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Hussey v. Castle

Supreme Court of California
Apr 1, 1871
41 Cal. 239 (Cal. 1871)


         Appeal from the District Court of the Fifth Judicial District, San Joaquin County.

         The complaint averred that the plaintiff was the wife of J. C. Hussey, with whom she intermarried in the State of Iowa on the 9th day of December, 1869, while temporarily absent from California, which was their domicile; and that pursuant to an ante-nuptial contract between the parties, and in consideration of marriage, and of five thousand dollars in coin, due by said J. C. Hussey to the plaintiff before their marriage (two thousand of which was secured by mortgage on the land), the said J. C. Hussey conveyed to her, after the marriage, a tract of land consisting of one hundred and eighty acres, and that the same, by the conveyance, became her separate property; that said conveyance was recorded on the 16th day of February, 1870, and on the 27th day of May, 1870, one George Loney, in an action of tort, recovered a judgment against J. C. Hussey for eight hundred and eighty-five and forty-five one hundredths dollars, upon which an execution was issued; and that the defendant, who was Sheriff of San Joaquin County, had, by virtue of the execution, advertised the land for sale. There was a prayer that the sale be perpetually enjoined. The defendant demurred to the complaint, and the Court below sustained the demurrer; and the plaintiff declining to amend, judgment was rendered for the defendant. The plaintiff appealed.


         The marriage vested the husband with no legal or beneficial interest in the wife's separate estate, nor did it affect her right of action for the recovery of the debt, but she could proceed by suit in the same manner as if the marriage had not taken place. (Lewis & Chard v. Johnson, 24 Cal. 98; Wilson v. Wilson, 36 Cal. 447; Power v. Lester, 23 N.Y. 527.) The conveyance from J. C. Hussey to plaintiff was not a voluntary conveyance, but was founded upon a valuable consideration, and is valid as against the creditors of J. C. Hussey. (Babcock v. Eckler, 24 N.Y. 623.) The marriage of plaintiff with J. C. Hussey was a valuable consideration, sufficient to support the conveyance; and the antenuptial promise, though within the statute of frauds, is sufficient to support anexecuted contract. (Dundas v. Dutens, 1 Vesey, 196; Simmons v. Simmons, 6 Hare, 352; Beverly v. Beverly, 2 Vernon, 131; Hudson v. Cheynee, 2 Vernon, 150; DeBeil v. Thompson, 3 Beavan, 469; Montacute v. Maxwell, 1 Strange, 236; Hamersley v. DeBeil, 17 Eng. L. & E. 212.)

          Terry & Carr, for Appellant.

          S. P. Scaniker, and J. H. Budd, for Respondent.

         The plaintiff could make no contract with her husband subsequent to marriage, except in special cases, as under the solo trader's Act. (Snyder v. Webb, 3 Cal. 83; Rowe v. Kohle, 4 Cal. 285; Luning v. Brady, 10 Cal. 265; Shaver v. Bear River and Auburn Water and Mining Company, 10 Cal. 396; Jackson v. Parks, 10 Cush. 550.) In this State marriage contracts are invalid unless in writing, and executed and acknowledged in like manner as a conveyance of land is required to be executed and acknowledged. (Session laws 1850, p. 254, Hittell, Art. 3,578.) And such contracts do not affect property, except as between the parties thereto, until filed for record in the county where such property is situate. (Laws of 1850, p. 254; Hittell, Art. 3,581; Taylor v. Hericot, 4 Desau. 227; Wilson v. Wilson, 1 Desau. 401.) Such conveyance will not be upheld as against the creditors of the husband of plaintiff. (Roach v. Livingston, 3 Johns. Ch. Rep. 481; Borst v. Corey, 16 Barb. 136; Andrews v. Jones, 10 Ala. 400; Blow v. Maynard, 2 Leigh, Va. 39; Smith v. Greer, Humph. 118; Jackson v. Myers, 18 Johns. 426; Hittell, 3,164.)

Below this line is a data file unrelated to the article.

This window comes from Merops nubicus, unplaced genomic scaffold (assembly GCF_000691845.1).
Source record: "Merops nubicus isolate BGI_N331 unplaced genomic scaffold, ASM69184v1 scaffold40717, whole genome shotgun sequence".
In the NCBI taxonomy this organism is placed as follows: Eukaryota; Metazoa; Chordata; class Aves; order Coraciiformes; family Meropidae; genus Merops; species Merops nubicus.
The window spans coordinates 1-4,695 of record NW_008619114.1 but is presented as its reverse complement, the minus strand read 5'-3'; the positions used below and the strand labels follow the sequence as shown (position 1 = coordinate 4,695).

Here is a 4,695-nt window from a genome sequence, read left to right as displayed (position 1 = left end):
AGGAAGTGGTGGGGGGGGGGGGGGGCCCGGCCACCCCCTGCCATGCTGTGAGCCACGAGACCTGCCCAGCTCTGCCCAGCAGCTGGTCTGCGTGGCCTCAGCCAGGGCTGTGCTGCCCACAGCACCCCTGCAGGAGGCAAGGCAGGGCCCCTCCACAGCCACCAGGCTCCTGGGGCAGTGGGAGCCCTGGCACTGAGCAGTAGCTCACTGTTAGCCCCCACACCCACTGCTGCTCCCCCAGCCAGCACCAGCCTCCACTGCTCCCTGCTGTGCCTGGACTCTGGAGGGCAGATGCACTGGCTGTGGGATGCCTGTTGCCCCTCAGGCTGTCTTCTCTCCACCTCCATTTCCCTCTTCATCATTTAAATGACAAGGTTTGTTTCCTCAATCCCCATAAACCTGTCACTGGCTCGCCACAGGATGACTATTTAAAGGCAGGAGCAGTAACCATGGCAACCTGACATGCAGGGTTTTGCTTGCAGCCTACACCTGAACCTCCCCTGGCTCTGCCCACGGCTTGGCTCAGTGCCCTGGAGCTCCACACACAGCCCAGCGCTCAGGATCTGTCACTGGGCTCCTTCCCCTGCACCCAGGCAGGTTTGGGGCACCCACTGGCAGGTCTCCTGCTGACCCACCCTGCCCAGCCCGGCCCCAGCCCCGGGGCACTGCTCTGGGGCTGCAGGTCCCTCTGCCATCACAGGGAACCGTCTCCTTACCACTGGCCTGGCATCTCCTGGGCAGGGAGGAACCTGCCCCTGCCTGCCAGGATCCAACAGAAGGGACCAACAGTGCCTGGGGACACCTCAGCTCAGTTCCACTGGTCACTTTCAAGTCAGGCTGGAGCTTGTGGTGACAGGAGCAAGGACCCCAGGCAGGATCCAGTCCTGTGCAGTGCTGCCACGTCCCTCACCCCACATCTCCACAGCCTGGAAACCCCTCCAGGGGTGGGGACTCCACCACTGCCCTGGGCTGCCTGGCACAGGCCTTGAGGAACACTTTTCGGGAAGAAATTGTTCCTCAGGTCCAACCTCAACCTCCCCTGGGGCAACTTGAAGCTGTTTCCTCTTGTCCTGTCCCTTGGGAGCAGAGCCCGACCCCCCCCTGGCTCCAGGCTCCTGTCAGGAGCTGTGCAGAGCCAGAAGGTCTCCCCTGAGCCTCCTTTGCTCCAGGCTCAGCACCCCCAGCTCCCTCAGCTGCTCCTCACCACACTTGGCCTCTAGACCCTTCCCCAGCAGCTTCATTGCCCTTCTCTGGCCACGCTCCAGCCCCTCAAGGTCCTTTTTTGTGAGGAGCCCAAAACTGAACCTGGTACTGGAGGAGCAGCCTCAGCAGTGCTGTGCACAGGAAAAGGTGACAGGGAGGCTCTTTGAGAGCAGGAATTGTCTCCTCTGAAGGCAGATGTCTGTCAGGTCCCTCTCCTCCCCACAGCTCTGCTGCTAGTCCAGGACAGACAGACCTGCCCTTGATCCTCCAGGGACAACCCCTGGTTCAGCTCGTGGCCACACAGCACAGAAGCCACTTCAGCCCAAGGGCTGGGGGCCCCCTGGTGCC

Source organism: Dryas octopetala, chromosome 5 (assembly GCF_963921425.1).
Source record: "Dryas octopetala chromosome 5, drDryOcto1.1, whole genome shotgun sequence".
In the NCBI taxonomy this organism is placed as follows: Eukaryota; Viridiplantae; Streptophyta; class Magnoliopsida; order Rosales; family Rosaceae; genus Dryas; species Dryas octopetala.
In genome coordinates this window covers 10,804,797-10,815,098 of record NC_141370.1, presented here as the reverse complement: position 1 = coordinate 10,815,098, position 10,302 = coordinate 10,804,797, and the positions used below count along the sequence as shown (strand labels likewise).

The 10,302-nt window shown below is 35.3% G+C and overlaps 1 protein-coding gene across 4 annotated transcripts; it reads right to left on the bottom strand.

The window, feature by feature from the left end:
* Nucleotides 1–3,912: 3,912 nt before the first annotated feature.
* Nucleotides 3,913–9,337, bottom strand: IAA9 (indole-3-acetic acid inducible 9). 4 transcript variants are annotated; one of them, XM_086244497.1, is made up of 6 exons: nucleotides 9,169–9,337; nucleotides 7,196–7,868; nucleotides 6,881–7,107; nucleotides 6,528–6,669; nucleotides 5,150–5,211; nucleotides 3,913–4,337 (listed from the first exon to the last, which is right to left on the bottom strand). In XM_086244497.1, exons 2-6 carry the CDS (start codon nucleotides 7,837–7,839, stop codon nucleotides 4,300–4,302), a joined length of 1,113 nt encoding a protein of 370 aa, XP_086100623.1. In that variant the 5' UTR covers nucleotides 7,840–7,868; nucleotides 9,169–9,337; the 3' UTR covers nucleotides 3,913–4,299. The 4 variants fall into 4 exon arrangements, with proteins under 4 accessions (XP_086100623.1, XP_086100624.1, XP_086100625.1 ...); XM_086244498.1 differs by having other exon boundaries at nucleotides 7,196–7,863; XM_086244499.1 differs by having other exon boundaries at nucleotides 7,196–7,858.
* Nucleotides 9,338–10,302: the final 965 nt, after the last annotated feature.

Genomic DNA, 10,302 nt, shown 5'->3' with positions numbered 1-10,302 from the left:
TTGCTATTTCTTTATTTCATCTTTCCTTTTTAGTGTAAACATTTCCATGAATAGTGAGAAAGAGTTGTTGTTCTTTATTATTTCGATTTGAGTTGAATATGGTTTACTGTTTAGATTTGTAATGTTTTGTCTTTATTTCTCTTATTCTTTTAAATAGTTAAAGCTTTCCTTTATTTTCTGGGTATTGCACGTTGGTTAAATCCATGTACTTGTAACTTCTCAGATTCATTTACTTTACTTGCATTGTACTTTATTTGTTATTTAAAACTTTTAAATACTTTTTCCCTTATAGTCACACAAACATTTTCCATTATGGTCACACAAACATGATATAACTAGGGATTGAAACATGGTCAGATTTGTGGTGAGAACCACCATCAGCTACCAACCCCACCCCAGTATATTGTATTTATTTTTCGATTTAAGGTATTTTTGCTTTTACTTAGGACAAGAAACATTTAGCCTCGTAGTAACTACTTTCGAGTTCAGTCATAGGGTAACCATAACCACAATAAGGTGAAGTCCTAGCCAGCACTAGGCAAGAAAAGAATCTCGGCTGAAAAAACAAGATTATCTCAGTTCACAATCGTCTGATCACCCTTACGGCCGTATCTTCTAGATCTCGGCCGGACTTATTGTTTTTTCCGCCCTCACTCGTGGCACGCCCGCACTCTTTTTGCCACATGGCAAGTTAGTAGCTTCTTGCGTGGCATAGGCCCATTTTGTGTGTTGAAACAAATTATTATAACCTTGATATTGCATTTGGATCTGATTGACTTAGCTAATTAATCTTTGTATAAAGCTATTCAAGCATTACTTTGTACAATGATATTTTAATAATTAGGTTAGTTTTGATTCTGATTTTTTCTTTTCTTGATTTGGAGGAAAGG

JUDGES: Sprague, J. Neither Mr. Justice Wallace nor Mr. Justice Crockett expressed an opinion.


          SPRAGUE, Judge

         The demurrer to the complaint should have been overruled.

         There is no legal presumption that the conveyance of the premises described in the complaint, by J. C. Hussey, the husband of the plaintiff, to her, of February 15th, 1870, was fraudulent as against the party now seeking to sell the same in satisfaction of a judgment against the husband of plaintiff, obtained more than three months after such conveyance, even though the husband had made the same as a voluntary conveyance to, or settlement upon, his wife, the plaintiff; and clearly, under the circumstances attending the conveyance, and the substantial money considerations therefor, alleged in the complaint, no presumption of fraud, as against subsequent judgment creditors of the husband, arises; nor does the presumption arise, from a conveyance of the separate property of the husband to the wife, in consideration of money passing from the wife, which was her separate property, that the property thus conveyed becomes the common property of the husband and wife.          The money alleged to have been the consideration for the conveyance relieves the same from the imputation of being a voluntary conveyance, independent of the ante-nuptial verbal contract. And further, as the ante-nuptial contract is alleged to have been completely executed, the same is not assailable by the parties thereto, or by third parties, on the ground that it was not in writing, as prescribed by statute.

         Judgment and order dissolving the injunction reversed, with directions to the Court below to overrule the demurrer to the complaint.

Summaries of

Hussey v. Castle

Supreme Court of California
Apr 1, 1871
41 Cal. 239 (Cal. 1871)
Case details for

Hussey v. Castle

Case Details


Court:Supreme Court of California

Date published: Apr 1, 1871


41 Cal. 239 (Cal. 1871)

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